The Federal Reserve raised rates again earlier this week, the latest in a string of 16 rate increases that have pushed the Fed's overnight lending rate from 1 percent to 5 percent in two years. The Fed's actions, combined with growing concerns about inflation, have helped push short-term and long-term rates up across the board.
Rising interest rates are generally bad news for borrowers. Those seeking to borrow fresh funds are forced to pay higher rates. Meanwhile, those who carry adjustable-rate mortgages and car loans find that the cost of past purchases rises sharply as rates float upward. Unfortunately, in recent years, American consumers and the American taxpayer—always prodigious borrowers—have lurched heavily into adjustable-rate financing. From 2000 to 2003, the surge in adjustable-rate financing and the culture of refinancing helped improve the financial standing of consumers and the federal government, but they are having precisely the opposite effect now. We've exposed ourselves to an unprecedented level of interest-rate risk. And it's starting to bite.
The Federal Reserve's May 2006 survey of consumer credit finds consumers paying higher rates on credit cards. Interest on revolving credit accounts (mostly credit cards) has risen from 12.73 percent in 2003 to 14.38 percent in the first quarter of 2005. That adds up to $13 billion per year in extra interest payments.
In real-estate, the adjustable-rate bomb could be even bigger. Home-buyers have increasingly turned to adjustable-rate mortgages (or ARMs) as prices have escalated. ARMs allow borrowers to lock in a lower rate in the short term in exchange for accepting the risk that they'll pay more in the future if interest rates rise. With every passing month, however, as mortgage rates rise, more and more borrowers are stuck with higher monthly payments. According to the Office of Federal Housing Enterprise Oversight, the volume of ARMs tripled between 2001 and 2004, from $304 billion to $985 billion in 2004. At the end of 2004, there were about $1.4 trillion in ARMs outstanding. That figure is likely significantly higher today, since the ARMs accounted for about 31 percent of the $2.9 trillion in mortgages issued in 2005, according to the Mortgage Bankers Association. For every 100 basis points (i.e., 1 percent) mortgage rates rise, holders of adjustable of ARMs will owe an extra $14 billion per year in interest.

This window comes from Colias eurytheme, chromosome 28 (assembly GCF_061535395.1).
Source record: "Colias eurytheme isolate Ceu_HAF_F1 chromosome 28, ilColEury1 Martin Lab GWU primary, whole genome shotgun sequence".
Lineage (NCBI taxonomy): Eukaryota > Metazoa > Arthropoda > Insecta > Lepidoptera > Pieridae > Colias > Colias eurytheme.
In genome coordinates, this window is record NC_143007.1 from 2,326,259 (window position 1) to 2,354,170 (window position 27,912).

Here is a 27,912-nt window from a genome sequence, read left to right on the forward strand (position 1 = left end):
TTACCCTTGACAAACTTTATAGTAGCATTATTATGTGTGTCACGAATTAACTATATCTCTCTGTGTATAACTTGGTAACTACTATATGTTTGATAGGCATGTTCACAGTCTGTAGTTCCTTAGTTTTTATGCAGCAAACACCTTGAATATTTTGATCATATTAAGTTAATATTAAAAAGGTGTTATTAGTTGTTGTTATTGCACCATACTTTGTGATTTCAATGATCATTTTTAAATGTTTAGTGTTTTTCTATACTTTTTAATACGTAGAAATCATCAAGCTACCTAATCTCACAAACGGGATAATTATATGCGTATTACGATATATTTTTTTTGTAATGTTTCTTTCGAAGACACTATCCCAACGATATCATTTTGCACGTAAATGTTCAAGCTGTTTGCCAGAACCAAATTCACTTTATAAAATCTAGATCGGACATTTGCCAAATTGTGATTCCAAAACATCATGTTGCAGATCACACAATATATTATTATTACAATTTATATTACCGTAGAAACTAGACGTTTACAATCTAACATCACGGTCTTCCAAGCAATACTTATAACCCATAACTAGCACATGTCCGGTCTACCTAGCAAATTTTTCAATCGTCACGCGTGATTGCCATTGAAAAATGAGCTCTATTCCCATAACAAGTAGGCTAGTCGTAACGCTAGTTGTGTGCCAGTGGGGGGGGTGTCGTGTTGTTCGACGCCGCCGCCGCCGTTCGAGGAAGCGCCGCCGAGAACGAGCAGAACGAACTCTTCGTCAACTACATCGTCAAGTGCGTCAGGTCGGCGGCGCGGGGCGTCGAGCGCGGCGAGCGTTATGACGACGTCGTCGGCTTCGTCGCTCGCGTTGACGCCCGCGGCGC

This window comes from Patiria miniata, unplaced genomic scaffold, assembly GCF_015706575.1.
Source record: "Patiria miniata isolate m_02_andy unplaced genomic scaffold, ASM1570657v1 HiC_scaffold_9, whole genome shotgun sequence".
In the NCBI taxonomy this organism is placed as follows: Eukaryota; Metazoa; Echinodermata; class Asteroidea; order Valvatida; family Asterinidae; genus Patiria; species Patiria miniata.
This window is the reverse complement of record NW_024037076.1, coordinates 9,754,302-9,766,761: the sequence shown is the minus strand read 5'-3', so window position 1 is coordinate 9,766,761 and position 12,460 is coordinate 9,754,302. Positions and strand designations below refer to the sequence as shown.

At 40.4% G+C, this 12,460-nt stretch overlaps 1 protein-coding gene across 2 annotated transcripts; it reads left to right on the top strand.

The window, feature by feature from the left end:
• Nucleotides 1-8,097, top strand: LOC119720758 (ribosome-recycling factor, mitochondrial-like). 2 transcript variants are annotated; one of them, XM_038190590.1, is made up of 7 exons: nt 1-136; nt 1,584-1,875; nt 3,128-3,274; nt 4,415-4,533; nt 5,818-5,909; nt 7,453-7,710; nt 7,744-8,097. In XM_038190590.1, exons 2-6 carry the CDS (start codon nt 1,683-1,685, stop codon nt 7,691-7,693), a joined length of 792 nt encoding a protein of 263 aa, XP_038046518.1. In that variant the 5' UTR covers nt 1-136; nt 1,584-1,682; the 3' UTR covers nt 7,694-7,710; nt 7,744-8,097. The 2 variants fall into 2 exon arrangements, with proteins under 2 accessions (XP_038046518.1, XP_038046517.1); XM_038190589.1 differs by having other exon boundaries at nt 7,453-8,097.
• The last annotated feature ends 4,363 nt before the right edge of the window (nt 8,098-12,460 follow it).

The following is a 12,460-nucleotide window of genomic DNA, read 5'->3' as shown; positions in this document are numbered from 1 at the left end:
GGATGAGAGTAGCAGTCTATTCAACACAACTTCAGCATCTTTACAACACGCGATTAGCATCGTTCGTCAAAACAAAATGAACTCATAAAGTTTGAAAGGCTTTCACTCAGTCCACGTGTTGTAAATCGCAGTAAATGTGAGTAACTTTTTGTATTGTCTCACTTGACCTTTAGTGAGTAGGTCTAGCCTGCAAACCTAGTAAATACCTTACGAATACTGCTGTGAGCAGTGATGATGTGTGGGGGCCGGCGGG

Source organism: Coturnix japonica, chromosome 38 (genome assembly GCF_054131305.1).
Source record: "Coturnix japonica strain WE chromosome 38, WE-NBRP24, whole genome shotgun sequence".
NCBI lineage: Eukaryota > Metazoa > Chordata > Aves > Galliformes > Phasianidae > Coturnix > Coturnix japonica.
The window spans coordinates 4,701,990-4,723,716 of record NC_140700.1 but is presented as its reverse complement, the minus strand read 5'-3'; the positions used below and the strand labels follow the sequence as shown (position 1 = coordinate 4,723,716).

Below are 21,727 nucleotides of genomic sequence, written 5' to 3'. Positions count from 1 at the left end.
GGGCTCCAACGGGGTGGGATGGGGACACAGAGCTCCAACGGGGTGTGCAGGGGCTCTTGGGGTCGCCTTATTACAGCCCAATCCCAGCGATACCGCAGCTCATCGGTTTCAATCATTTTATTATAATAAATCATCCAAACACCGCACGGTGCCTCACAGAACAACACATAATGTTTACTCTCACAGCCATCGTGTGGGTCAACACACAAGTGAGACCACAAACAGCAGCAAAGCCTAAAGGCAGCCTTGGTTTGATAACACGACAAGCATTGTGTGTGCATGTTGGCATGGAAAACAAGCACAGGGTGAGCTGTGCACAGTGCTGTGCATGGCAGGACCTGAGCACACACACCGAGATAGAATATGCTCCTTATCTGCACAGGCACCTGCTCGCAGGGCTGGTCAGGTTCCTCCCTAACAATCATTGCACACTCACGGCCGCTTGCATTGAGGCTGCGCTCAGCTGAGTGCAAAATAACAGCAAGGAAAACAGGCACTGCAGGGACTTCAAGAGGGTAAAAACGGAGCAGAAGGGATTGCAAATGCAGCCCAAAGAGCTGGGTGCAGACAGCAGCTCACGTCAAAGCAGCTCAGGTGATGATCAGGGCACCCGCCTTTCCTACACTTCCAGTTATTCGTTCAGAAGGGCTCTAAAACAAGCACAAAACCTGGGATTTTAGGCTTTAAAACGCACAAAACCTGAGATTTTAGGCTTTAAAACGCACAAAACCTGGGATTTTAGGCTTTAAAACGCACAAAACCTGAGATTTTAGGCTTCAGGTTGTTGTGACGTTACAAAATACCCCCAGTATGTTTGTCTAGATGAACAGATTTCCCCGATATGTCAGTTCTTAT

The U.S. government is also being punished by rising rates. The Treasury Department is constantly issuing new debt to pay down or replace older debt and to fund the budget deficit. Combine higher interest rates with higher amounts of debt, you get a sharply higher interest bill. According to the Bureau of the Public Debt, the average interest rate on the (mostly short-term) debt held by the public has risen from 4.019 percent to 4.642 percent in the last year—a 15 percent increase. As a result, as the latest Treasury Monthly Statement shows, the government paid $213 billion in interest during the first seven months of fiscal 2006, up from $185 billion during the same period in 2005. The total interest tab for fiscal 2006 is projected to be $399 billion, up 14 percent from about $350 billion last year.
In the scheme of a $2.7 trillion budget and an $8.4 trillion national debt, an extra $49 billion in interest costs may seem a trifle. But the extra money spent on interest doesn't provide benefits to anyone save investors, many of them foreign. In today's increasingly constrained Washington, where an argument over an extra $15 billion in spending may lead President Bush to use the veto for the first time in his presidency, these numbers matter. And in the economy at large, with wages lagging inflation, every penny of extra interest consumers pay is one less penny available to spend at Wal-Mart or Costco. High interest rates can make everybody—even the most free-spending among us—feel a little less generous and a little more pinched.